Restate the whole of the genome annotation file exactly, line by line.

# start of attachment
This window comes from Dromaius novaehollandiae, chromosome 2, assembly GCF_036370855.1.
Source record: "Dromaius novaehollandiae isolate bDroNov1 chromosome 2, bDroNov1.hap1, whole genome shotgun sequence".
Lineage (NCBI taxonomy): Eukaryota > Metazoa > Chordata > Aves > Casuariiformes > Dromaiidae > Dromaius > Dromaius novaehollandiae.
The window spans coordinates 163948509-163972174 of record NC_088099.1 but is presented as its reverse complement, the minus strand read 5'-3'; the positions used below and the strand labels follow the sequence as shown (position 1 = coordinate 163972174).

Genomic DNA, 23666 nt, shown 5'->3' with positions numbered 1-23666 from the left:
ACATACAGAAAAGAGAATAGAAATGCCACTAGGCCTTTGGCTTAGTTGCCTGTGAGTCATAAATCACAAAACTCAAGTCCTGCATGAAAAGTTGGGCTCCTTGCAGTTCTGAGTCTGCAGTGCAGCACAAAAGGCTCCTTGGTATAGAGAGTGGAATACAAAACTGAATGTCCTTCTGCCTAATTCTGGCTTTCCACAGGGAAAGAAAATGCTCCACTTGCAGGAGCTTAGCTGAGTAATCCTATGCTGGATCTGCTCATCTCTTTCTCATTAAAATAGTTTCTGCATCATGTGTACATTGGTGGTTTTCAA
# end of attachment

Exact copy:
This window comes from Dromaius novaehollandiae, chromosome 2, assembly GCF_036370855.1.
Source record: "Dromaius novaehollandiae isolate bDroNov1 chromosome 2, bDroNov1.hap1, whole genome shotgun sequence".
Lineage (NCBI taxonomy): Eukaryota > Metazoa > Chordata > Aves > Casuariiformes > Dromaiidae > Dromaius > Dromaius novaehollandiae.
The window spans coordinates 163948509-163972174 of record NC_088099.1 but is presented as its reverse complement, the minus strand read 5'-3'; the positions used below and the strand labels follow the sequence as shown (position 1 = coordinate 163972174).

Genomic DNA, 23666 nt, shown 5'->3' with positions numbered 1-23666 from the left:
ACATACAGAAAAGAGAATAGAAATGCCACTAGGCCTTTGGCTTAGTTGCCTGTGAGTCATAAATCACAAAACTCAAGTCCTGCATGAAAAGTTGGGCTCCTTGCAGTTCTGAGTCTGCAGTGCAGCACAAAAGGCTCCTTGGTATAGAGAGTGGAATACAAAACTGAATGTCCTTCTGCCTAATTCTGGCTTTCCACAGGGAAAGAAAATGCTCCACTTGCAGGAGCTTAGCTGAGTAATCCTATGCTGGATCTGCTCATCTCTTTCTCATTAAAATAGTTTCTGCATCATGTGTACATTGGTGGTTTTCAA